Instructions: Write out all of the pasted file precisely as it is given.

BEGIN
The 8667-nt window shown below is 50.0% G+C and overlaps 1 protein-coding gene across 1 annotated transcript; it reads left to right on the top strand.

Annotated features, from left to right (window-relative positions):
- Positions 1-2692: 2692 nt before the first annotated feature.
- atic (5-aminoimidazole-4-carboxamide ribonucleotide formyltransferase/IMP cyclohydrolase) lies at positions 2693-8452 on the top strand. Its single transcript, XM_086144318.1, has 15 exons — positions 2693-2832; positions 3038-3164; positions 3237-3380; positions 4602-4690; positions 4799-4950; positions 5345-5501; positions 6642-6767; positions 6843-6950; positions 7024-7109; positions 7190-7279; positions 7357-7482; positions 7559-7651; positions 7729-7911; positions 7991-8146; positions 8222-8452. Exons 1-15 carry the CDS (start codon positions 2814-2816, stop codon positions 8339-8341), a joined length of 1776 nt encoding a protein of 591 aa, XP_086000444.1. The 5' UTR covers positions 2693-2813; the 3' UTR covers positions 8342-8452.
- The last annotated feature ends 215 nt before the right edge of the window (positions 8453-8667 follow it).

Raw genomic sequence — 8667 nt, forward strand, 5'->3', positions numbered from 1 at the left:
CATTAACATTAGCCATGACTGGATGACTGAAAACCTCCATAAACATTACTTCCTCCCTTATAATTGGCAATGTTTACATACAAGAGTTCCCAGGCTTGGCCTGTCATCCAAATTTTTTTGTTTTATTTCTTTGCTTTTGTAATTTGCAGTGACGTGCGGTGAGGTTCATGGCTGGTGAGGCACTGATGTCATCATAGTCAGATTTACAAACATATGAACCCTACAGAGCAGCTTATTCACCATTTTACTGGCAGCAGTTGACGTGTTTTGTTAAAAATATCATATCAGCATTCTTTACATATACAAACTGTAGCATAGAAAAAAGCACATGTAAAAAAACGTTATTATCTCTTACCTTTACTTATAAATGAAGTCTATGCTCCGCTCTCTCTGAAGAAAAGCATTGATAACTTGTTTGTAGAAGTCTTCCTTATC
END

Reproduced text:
The 8667-nt window shown below is 50.0% G+C and overlaps 1 protein-coding gene across 1 annotated transcript; it reads left to right on the top strand.

Annotated features, from left to right (window-relative positions):
- Positions 1-2692: 2692 nt before the first annotated feature.
- atic (5-aminoimidazole-4-carboxamide ribonucleotide formyltransferase/IMP cyclohydrolase) lies at positions 2693-8452 on the top strand. Its single transcript, XM_086144318.1, has 15 exons — positions 2693-2832; positions 3038-3164; positions 3237-3380; positions 4602-4690; positions 4799-4950; positions 5345-5501; positions 6642-6767; positions 6843-6950; positions 7024-7109; positions 7190-7279; positions 7357-7482; positions 7559-7651; positions 7729-7911; positions 7991-8146; positions 8222-8452. Exons 1-15 carry the CDS (start codon positions 2814-2816, stop codon positions 8339-8341), a joined length of 1776 nt encoding a protein of 591 aa, XP_086000444.1. The 5' UTR covers positions 2693-2813; the 3' UTR covers positions 8342-8452.
- The last annotated feature ends 215 nt before the right edge of the window (positions 8453-8667 follow it).

Raw genomic sequence — 8667 nt, forward strand, 5'->3', positions numbered from 1 at the left:
CATTAACATTAGCCATGACTGGATGACTGAAAACCTCCATAAACATTACTTCCTCCCTTATAATTGGCAATGTTTACATACAAGAGTTCCCAGGCTTGGCCTGTCATCCAAATTTTTTTGTTTTATTTCTTTGCTTTTGTAATTTGCAGTGACGTGCGGTGAGGTTCATGGCTGGTGAGGCACTGATGTCATCATAGTCAGATTTACAAACATATGAACCCTACAGAGCAGCTTATTCACCATTTTACTGGCAGCAGTTGACGTGTTTTGTTAAAAATATCATATCAGCATTCTTTACATATACAAACTGTAGCATAGAAAAAAGCACATGTAAAAAAACGTTATTATCTCTTACCTTTACTTATAAATGAAGTCTATGCTCCGCTCTCTCTGAAGAAAAGCATTGATAACTTGTTTGTAGAAGTCTTCCTTATC